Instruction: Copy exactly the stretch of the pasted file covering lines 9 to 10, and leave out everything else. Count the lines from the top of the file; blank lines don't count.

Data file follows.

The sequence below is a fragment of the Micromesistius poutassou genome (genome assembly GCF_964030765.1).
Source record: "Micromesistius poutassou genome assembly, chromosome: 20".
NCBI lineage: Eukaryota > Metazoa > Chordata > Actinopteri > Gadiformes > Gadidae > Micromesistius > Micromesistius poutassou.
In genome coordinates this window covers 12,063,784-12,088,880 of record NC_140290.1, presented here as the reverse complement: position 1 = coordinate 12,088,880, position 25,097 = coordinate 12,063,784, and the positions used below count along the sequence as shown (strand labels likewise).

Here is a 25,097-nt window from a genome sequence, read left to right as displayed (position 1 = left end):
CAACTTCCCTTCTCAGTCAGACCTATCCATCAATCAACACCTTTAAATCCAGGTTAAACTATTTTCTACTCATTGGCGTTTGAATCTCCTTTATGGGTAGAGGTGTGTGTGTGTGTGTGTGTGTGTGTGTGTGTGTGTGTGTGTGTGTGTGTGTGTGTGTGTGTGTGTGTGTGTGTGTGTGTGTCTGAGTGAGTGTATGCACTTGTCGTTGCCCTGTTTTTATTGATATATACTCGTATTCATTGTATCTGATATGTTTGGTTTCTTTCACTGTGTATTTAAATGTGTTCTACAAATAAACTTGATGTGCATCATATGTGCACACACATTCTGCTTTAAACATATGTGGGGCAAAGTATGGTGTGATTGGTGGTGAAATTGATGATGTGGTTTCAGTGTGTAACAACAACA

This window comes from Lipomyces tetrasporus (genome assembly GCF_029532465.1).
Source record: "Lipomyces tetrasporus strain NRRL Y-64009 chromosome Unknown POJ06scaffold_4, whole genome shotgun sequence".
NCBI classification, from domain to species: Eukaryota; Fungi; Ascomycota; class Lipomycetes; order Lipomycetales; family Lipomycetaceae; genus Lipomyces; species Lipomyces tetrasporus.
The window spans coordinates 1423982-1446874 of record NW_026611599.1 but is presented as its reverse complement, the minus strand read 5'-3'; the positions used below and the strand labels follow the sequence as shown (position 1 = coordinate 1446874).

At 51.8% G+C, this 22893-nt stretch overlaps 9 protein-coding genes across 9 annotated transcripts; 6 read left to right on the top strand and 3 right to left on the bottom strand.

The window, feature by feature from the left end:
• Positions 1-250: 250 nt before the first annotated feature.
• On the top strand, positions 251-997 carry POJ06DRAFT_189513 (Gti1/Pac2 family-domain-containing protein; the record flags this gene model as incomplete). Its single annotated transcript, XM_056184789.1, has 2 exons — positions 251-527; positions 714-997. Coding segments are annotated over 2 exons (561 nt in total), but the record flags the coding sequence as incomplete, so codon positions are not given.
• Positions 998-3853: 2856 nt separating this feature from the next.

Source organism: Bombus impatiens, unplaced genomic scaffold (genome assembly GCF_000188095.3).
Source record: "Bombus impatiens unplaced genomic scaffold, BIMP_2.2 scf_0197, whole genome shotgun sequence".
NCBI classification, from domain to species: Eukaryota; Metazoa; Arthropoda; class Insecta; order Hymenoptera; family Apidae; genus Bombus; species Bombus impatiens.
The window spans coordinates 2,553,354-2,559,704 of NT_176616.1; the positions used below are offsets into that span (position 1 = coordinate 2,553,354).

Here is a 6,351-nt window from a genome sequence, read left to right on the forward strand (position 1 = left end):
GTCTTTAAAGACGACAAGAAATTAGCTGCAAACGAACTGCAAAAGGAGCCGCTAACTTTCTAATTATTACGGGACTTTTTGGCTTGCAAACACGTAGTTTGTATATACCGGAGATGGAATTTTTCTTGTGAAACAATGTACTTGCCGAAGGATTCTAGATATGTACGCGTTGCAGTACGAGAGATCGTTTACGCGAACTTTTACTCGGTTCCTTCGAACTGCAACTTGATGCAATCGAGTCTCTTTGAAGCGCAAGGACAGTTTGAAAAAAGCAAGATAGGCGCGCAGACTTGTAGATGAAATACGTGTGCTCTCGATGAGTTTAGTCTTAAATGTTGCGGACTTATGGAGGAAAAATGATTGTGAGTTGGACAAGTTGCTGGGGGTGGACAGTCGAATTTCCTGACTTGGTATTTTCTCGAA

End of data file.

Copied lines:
NCBI classification, from domain to species: Eukaryota; Fungi; Ascomycota; class Lipomycetes; order Lipomycetales; family Lipomycetaceae; genus Lipomyces; species Lipomyces tetrasporus.
The window spans coordinates 1423982-1446874 of record NW_026611599.1 but is presented as its reverse complement, the minus strand read 5'-3'; the positions used below and the strand labels follow the sequence as shown (position 1 = coordinate 1446874).